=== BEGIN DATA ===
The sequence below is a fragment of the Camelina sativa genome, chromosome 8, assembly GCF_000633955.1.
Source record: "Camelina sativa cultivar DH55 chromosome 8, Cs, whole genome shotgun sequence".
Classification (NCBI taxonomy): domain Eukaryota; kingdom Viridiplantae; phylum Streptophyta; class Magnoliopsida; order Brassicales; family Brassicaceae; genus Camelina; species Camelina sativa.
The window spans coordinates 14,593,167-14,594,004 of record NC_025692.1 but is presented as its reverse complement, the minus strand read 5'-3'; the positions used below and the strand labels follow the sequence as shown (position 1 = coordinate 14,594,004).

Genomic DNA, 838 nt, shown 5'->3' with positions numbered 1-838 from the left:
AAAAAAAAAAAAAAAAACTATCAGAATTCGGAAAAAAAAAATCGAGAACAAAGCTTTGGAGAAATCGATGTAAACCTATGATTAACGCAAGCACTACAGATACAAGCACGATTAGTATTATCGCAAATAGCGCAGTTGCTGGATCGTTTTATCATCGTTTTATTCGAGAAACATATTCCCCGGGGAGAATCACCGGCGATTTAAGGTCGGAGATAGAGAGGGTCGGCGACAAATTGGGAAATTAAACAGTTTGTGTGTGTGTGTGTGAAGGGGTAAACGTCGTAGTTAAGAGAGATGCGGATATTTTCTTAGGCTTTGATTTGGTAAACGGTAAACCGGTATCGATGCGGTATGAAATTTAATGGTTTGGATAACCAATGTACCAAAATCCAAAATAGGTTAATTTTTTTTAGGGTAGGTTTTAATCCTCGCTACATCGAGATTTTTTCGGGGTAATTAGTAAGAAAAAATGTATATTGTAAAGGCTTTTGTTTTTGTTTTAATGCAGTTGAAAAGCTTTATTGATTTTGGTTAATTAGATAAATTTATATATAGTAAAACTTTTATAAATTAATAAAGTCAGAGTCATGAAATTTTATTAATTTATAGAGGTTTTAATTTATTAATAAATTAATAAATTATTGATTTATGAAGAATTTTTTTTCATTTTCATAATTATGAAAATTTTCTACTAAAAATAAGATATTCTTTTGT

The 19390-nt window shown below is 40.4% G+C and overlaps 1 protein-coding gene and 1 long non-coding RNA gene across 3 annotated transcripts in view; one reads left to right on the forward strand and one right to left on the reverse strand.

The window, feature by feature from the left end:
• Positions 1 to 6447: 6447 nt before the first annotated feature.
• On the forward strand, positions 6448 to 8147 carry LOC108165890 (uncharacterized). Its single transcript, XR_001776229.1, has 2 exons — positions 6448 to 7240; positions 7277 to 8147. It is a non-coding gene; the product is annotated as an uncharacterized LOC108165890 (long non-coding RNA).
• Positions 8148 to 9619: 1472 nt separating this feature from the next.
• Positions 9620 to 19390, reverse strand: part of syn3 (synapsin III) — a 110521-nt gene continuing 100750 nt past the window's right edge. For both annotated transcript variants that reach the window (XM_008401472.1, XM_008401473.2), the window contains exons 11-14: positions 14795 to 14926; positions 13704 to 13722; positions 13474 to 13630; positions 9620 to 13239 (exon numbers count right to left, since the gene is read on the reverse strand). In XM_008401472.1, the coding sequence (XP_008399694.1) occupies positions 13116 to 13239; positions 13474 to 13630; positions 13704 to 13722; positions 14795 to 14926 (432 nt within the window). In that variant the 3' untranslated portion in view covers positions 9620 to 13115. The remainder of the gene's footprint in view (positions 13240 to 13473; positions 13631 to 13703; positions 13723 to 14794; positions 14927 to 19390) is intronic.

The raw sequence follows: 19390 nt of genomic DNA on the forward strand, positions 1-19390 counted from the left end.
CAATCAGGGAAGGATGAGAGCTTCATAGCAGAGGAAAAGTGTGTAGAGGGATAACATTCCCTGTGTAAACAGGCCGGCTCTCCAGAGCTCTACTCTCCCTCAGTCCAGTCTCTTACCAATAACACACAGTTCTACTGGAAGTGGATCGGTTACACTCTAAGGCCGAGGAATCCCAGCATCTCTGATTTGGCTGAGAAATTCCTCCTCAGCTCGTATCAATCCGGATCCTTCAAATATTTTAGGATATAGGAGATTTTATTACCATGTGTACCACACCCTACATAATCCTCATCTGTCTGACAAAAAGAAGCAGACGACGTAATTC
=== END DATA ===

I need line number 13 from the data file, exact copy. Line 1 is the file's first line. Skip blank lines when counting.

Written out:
The raw sequence follows: 19390 nt of genomic DNA on the forward strand, positions 1-19390 counted from the left end.